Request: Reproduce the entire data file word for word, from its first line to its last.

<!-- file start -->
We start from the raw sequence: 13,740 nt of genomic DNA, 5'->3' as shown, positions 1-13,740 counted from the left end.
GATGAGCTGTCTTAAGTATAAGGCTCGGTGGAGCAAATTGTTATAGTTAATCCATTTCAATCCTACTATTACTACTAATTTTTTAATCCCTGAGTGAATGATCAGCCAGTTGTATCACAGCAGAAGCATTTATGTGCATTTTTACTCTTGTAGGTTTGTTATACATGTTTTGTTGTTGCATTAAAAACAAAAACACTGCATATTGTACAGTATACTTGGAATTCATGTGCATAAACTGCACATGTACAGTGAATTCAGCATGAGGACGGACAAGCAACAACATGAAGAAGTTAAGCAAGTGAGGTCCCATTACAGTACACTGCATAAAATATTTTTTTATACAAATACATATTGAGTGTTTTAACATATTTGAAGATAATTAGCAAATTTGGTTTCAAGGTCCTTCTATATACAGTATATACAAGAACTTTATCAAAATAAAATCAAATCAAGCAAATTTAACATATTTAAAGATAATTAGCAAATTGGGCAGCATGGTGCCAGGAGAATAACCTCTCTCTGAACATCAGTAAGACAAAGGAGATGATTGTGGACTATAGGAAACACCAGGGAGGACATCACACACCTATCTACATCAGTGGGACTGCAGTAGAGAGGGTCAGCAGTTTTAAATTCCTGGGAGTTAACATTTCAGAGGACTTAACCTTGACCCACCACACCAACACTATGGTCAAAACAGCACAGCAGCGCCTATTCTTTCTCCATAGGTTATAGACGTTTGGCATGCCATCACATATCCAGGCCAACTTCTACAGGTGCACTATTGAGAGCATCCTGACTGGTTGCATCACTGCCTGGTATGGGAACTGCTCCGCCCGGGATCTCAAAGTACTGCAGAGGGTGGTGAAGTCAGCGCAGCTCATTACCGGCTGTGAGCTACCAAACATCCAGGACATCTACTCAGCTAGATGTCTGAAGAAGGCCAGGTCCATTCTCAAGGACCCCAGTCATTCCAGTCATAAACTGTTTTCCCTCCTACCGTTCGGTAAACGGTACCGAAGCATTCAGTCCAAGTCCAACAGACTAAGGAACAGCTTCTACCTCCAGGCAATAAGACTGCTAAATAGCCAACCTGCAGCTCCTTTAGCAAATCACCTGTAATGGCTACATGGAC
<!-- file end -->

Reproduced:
We start from the raw sequence: 13,740 nt of genomic DNA, 5'->3' as shown, positions 1-13,740 counted from the left end.
GATGAGCTGTCTTAAGTATAAGGCTCGGTGGAGCAAATTGTTATAGTTAATCCATTTCAATCCTACTATTACTACTAATTTTTTAATCCCTGAGTGAATGATCAGCCAGTTGTATCACAGCAGAAGCATTTATGTGCATTTTTACTCTTGTAGGTTTGTTATACATGTTTTGTTGTTGCATTAAAAACAAAAACACTGCATATTGTACAGTATACTTGGAATTCATGTGCATAAACTGCACATGTACAGTGAATTCAGCATGAGGACGGACAAGCAACAACATGAAGAAGTTAAGCAAGTGAGGTCCCATTACAGTACACTGCATAAAATATTTTTTTATACAAATACATATTGAGTGTTTTAACATATTTGAAGATAATTAGCAAATTTGGTTTCAAGGTCCTTCTATATACAGTATATACAAGAACTTTATCAAAATAAAATCAAATCAAGCAAATTTAACATATTTAAAGATAATTAGCAAATTGGGCAGCATGGTGCCAGGAGAATAACCTCTCTCTGAACATCAGTAAGACAAAGGAGATGATTGTGGACTATAGGAAACACCAGGGAGGACATCACACACCTATCTACATCAGTGGGACTGCAGTAGAGAGGGTCAGCAGTTTTAAATTCCTGGGAGTTAACATTTCAGAGGACTTAACCTTGACCCACCACACCAACACTATGGTCAAAACAGCACAGCAGCGCCTATTCTTTCTCCATAGGTTATAGACGTTTGGCATGCCATCACATATCCAGGCCAACTTCTACAGGTGCACTATTGAGAGCATCCTGACTGGTTGCATCACTGCCTGGTATGGGAACTGCTCCGCCCGGGATCTCAAAGTACTGCAGAGGGTGGTGAAGTCAGCGCAGCTCATTACCGGCTGTGAGCTACCAAACATCCAGGACATCTACTCAGCTAGATGTCTGAAGAAGGCCAGGTCCATTCTCAAGGACCCCAGTCATTCCAGTCATAAACTGTTTTCCCTCCTACCGTTCGGTAAACGGTACCGAAGCATTCAGTCCAAGTCCAACAGACTAAGGAACAGCTTCTACCTCCAGGCAATAAGACTGCTAAATAGCCAACCTGCAGCTCCTTTAGCAAATCACCTGTAATGGCTACATGGAC